July 8, 2009
It’s that time of year once again when it is especially important to be careful about young people’s exposure to the sun. It is common knowledge that prolonged exposure to the sun can be very dangerous, especially for young children. In fact, excessive sun exposure during the first 20 years of life is a key risk factor for all types of skin cancer, so being careful can reap rewards over a lifetime.
Those most at risk are people with blond, red, or light brown hair, light-colored eyes, and fair skin. Dark-skinned people have a much lower incidence of skin cancer, but should still be careful about over-exposure.
This is a good time to remember commonsense precautions to take when children are out playing in the sun. Infants up to six months of age should be kept out of the sun altogether, or at least shaded from it completely. For younger children, it’s best to use a milky or gel type of sunscreen instead of a lotion that could sting when applied.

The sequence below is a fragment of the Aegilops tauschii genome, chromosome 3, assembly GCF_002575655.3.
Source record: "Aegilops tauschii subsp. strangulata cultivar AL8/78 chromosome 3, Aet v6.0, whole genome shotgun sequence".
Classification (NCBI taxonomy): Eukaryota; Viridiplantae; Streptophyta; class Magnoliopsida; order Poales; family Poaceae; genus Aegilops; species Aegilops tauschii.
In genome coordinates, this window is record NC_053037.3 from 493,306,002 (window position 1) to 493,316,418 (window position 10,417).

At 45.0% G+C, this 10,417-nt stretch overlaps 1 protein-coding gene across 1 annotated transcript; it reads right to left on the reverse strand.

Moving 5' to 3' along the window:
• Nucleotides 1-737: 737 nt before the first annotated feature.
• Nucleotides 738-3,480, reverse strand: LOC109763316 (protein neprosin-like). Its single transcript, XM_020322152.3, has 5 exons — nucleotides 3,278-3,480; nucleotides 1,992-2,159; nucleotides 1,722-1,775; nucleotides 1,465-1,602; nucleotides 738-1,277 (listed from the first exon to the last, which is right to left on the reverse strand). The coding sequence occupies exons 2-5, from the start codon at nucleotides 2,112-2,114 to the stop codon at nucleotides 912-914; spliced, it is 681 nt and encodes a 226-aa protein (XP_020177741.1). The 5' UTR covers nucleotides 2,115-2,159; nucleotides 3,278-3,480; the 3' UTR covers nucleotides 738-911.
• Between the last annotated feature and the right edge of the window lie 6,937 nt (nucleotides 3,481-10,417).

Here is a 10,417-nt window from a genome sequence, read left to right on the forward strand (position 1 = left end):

The wisest preventive measure is to apply sunscreen liberally with a Sun Protection Factor (SPF) of 30, at least 30 minutes before going into the sun, and then re-apply at the intervals recommended by the product. It’s also a good idea to use an opaque sunscreen, like zinc oxide, on those sensitive areas on the nose, lips, and tips of the ears. Many people forget to apply sunscreen to their toes, and a burn there can be particularly painful for children.
If possible, it’s best to have children avoid sun exposure between 10 a.m. and 2 p.m. when the sun is its most intense. If that’s not possible, they should use a hat and protective clothing, with extra sunscreen. Sun exposure is particularly dangerous at high altitudes and in areas with reflective surfaces, like water or sand.
In Santa Barbara County, it’s especially important to remember that a cloud cover only partially blocks harmful radiation, and skin won’t necessarily feel warm until it is too late.
In short, it’s a good idea to take commonsense precautions in the sun, especially with children.